The true depth of British involvement in the torture of terrorism suspects overseas and the manner in which that complicity is concealed behind a cloak of courtroom secrecy was laid bare last night when David Davis MP detailed the way in which one counter-terrorism operation led directly to a man suffering brutal mistreatment.
In a dramatic intervention using the protection of parliamentary privilege, the former shadow home secretary revealed how MI5 and Greater Manchester police effectively sub-contracted the torture of Rangzieb Ahmed to a Pakistani intelligence agency, the Inter-Services Intelligence Directorate (ISI), whose routine use of torture has been widely documented.
This is the first time that the information has entered the public domain. Previously it has been suppressed through the process of secret court hearings and, had the Guardian or other media organisations reported it, they would have exposed themselves to the risk of prosecution for contempt of court.
Davis told MPs that although sufficient evidence had been gathered to ensure Ahmed could be prosecuted for serious terrorism offences, he was permitted to fly from Manchester to Islamabad, the Pakistani capital, in 2006 while under surveillance. He then detailed the way in which the British authorities:
• Tipped off the ISI that Ahmed was on his way.
• Told the ISI he was a terrorist and suggested that he should be detained.
• Were aware of the methods used by the ISI while questioning terrorism suspects.
• Drew up a list of questions for the ISI to put to Ahmed.
• Questioned him themselves after he had been in ISI custody for around 13 days.
The officers from MI5 and MI6 who interrogated Ahmed should have known his detention was unlawful because he had not been brought before a court. Ahmed says he told these officers he was being tortured and that signs of his mistreatment would have been evident.
He says he was whipped, beaten, deprived of sleep and sexually humiliated. At one point three fingernails were ripped out of his left hand. He says this was done slowly, over a period of days, while he was being asked questions which he believes were handed to the ISI by British and US authorities.
Researchers from the New York-based Human Rights Watch (HRW) say several Pakistani officials have corroborated accounts of torture given by several victims. The officials not only made clear that their counterparts in British intelligence were fully aware of the methods they were employing during interrogations but claim the British agents were "grateful" it was happening.
In a statement issued today , HRW said senior Pakistani officials had told it "on numerous occasions" that British officials were aware of the mistreatment of a number of terrorism suspects from the UK, including Rangzieb Ahmed and Salahuddin Amin, who are now serving life sentences in the UK, Zeeshan Siddiqui, whose whereabouts is unknown, and Rashid Rauf, who is said to have died in a US missile strike after escaping from custody.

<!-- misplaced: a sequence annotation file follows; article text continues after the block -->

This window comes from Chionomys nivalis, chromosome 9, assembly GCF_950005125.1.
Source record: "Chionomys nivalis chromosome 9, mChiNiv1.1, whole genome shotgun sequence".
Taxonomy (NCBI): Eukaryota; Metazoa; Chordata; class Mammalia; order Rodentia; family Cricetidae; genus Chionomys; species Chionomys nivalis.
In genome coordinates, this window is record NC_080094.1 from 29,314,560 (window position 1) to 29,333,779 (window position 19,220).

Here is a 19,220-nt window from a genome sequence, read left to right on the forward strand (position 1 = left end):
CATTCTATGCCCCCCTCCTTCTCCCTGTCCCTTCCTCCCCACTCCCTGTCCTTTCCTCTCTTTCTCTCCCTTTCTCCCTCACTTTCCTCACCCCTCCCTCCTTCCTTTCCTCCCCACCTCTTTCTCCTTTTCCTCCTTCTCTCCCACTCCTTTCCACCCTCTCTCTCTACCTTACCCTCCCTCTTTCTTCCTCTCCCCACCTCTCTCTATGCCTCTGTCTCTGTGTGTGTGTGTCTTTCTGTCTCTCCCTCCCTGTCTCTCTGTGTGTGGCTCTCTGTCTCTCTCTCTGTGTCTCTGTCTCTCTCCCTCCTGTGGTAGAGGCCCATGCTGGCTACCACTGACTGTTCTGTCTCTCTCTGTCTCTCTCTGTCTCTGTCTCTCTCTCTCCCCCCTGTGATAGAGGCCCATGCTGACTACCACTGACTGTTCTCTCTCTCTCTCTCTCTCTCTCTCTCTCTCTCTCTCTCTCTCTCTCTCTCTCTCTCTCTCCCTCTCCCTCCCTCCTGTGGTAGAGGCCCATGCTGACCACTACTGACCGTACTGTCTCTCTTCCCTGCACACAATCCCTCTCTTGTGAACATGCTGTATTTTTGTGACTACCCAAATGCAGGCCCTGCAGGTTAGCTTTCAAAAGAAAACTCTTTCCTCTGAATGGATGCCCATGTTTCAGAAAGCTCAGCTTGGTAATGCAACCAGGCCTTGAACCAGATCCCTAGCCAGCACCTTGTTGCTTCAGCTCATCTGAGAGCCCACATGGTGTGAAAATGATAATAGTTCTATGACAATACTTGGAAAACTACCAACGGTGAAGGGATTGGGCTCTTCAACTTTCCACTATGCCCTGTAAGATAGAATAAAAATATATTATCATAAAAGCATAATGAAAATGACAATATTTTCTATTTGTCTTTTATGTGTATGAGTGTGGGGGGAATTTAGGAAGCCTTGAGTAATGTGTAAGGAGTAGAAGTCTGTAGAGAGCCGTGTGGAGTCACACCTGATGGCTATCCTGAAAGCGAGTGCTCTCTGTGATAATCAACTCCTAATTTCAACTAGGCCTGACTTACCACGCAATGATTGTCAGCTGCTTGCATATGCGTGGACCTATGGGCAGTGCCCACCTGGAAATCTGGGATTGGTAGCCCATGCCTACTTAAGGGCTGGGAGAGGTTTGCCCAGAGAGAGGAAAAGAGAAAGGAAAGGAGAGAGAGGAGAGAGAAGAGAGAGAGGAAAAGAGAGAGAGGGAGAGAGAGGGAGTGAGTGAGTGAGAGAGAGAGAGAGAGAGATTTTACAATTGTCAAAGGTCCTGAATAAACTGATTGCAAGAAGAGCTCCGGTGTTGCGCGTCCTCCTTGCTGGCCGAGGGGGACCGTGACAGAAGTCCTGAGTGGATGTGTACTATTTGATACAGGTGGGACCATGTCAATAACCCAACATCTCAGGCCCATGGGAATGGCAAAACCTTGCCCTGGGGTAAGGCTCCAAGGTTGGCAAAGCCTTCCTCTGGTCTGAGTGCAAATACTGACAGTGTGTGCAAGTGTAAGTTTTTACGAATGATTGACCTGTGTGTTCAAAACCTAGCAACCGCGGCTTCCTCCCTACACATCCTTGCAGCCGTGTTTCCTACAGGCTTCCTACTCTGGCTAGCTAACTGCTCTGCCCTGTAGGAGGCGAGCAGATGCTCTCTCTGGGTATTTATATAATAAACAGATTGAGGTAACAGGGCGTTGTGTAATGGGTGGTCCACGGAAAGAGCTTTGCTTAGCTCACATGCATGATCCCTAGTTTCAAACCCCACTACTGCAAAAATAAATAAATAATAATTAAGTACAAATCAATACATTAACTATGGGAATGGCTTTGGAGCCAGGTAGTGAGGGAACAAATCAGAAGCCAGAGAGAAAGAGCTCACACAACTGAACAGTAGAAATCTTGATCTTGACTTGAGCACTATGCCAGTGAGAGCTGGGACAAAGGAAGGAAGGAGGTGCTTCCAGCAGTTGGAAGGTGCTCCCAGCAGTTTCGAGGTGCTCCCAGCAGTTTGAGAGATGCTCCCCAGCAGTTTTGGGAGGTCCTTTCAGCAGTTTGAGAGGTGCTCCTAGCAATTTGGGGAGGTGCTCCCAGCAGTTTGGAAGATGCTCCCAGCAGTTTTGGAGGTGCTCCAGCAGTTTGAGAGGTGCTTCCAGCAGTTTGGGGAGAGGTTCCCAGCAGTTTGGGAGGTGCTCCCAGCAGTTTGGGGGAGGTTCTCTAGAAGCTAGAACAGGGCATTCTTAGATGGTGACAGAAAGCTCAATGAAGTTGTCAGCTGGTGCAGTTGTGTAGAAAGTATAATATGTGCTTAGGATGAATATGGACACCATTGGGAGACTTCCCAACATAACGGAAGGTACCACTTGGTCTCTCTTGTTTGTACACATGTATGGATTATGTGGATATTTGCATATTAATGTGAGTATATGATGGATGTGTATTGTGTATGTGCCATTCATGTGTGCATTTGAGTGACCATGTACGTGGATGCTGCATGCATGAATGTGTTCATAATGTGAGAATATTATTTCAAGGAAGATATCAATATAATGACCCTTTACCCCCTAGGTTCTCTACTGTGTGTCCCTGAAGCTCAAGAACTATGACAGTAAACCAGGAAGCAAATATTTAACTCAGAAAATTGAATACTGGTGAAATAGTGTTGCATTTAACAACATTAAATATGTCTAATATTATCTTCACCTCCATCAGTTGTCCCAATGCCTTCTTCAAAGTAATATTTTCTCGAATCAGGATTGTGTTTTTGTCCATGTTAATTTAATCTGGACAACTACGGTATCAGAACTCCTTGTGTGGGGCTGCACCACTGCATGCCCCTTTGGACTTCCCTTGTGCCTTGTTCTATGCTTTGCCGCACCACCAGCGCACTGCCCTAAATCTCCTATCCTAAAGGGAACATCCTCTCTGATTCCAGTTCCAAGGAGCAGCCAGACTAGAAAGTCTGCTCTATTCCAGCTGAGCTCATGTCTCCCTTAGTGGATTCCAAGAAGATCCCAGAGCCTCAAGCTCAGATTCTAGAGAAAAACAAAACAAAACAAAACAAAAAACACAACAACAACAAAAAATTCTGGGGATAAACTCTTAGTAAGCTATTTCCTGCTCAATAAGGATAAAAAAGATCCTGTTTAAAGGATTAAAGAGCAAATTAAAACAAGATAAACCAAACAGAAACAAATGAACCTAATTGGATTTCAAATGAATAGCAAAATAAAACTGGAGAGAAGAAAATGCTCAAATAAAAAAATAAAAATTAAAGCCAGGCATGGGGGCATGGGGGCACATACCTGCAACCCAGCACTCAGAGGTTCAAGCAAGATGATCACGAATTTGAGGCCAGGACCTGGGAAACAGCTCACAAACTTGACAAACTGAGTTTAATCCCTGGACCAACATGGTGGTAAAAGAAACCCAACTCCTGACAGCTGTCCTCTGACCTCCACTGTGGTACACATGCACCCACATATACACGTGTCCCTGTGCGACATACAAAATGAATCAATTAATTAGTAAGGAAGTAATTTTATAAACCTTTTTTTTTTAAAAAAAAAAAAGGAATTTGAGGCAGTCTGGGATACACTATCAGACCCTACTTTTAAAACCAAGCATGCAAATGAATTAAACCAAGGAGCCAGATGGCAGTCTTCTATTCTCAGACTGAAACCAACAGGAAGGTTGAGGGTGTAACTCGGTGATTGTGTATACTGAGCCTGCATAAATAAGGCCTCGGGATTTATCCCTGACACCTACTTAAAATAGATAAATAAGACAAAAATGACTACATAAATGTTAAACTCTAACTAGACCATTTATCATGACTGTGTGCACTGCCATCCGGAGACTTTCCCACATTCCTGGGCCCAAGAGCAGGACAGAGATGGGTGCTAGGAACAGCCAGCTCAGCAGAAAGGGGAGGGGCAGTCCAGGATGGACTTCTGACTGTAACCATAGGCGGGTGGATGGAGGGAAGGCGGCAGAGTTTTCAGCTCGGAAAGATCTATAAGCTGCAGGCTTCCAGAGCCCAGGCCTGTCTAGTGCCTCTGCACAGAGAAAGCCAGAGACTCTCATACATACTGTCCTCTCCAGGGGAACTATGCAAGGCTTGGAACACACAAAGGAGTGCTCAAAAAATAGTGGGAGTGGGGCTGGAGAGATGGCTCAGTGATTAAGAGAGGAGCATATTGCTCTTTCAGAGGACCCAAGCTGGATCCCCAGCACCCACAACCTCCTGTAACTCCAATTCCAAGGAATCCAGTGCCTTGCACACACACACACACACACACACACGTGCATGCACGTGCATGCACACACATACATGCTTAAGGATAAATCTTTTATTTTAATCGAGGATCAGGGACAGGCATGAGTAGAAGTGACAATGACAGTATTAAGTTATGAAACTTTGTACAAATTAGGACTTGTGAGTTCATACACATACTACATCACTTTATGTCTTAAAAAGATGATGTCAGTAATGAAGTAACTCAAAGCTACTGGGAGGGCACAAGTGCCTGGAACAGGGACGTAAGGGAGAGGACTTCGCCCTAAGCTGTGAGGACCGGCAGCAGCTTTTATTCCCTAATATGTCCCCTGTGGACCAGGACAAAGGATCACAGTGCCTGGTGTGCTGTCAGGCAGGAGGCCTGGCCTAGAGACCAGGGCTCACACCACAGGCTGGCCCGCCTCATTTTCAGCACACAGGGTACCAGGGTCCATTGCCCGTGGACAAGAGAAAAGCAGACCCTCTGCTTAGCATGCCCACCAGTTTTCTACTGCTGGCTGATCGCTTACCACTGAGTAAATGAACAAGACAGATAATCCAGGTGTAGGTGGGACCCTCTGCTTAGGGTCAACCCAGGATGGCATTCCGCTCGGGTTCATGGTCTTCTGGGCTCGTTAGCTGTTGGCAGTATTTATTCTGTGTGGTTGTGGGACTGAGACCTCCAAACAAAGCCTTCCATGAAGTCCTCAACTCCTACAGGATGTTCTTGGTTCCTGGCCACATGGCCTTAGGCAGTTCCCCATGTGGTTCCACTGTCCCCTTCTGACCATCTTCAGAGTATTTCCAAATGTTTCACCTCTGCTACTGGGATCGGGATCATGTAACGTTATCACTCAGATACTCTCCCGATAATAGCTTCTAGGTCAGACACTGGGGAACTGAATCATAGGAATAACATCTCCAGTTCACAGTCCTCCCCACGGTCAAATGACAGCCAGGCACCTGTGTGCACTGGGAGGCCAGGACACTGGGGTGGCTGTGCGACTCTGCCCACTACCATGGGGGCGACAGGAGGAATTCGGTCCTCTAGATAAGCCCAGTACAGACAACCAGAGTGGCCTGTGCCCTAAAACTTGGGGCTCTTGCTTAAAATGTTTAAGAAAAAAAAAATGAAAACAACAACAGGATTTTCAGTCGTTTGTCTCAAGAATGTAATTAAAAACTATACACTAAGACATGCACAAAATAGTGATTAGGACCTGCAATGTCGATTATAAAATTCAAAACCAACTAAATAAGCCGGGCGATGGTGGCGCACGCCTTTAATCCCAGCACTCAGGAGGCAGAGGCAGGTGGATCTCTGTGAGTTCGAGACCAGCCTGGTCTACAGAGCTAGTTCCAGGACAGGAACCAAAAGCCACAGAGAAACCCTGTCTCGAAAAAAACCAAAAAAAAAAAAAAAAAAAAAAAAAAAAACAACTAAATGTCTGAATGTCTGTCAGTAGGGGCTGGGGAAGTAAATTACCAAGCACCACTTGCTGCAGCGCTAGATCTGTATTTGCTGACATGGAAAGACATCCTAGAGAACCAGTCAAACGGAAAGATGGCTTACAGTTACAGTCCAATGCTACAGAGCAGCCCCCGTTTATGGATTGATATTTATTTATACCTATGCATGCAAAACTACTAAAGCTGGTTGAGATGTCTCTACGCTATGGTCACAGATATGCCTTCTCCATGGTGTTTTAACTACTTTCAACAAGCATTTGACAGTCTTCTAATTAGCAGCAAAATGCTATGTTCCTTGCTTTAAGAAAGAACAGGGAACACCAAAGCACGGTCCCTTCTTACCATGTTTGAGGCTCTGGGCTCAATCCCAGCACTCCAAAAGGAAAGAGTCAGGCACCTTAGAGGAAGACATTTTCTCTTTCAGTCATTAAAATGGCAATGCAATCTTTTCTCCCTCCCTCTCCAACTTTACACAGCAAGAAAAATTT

HRW said senior officials in Pakistan had confirmed the "overall authenticity" of the allegations made by Ahmed, from Rochdale, who had three fingernails ripped out of his left hand after MI5 and Greater Manchester police drew up a list of questions and handed them to his Pakistani captors.
The sources said that an account given by Amin, from Luton, of the manner in which he was tortured in between meetings with MI5 officers was "essentially accurate", adding that his was a "high pressure" case in which the demand for information made by both British and American intelligence officers was "insatiable".
HRW says it was told by senior Pakistani officials that the UK and the US were "party" to Amin's detention and were "perfectly aware that we were using all means possible to extract information from him and were grateful that we were doing so".
HRW was told by senior Pakistani intelligence officers that their British counterparts were well aware that Siddiqui, from London, was being "processed in the traditional way". These sources said they worked so closely with the British officials that those officials were in effect interrogating Siddiqui even though they were not in the torture chamber.
In other cases, Pakistani agents who were dealing with their British counterparts while torturing British citizens say they were "under pressure to perform" and to extract as much information as possible.
Furthermore, HRW says a British intelligence source has told it that plans to deport one British citizen from Pakistan to the UK and prosecute him for terrorism offences had to be dropped because the individual had been so severely tortured.
The Pakistani interrogators' accounts of their close working relationship with British intelligence officers are to be detailed in a HRW report later this year.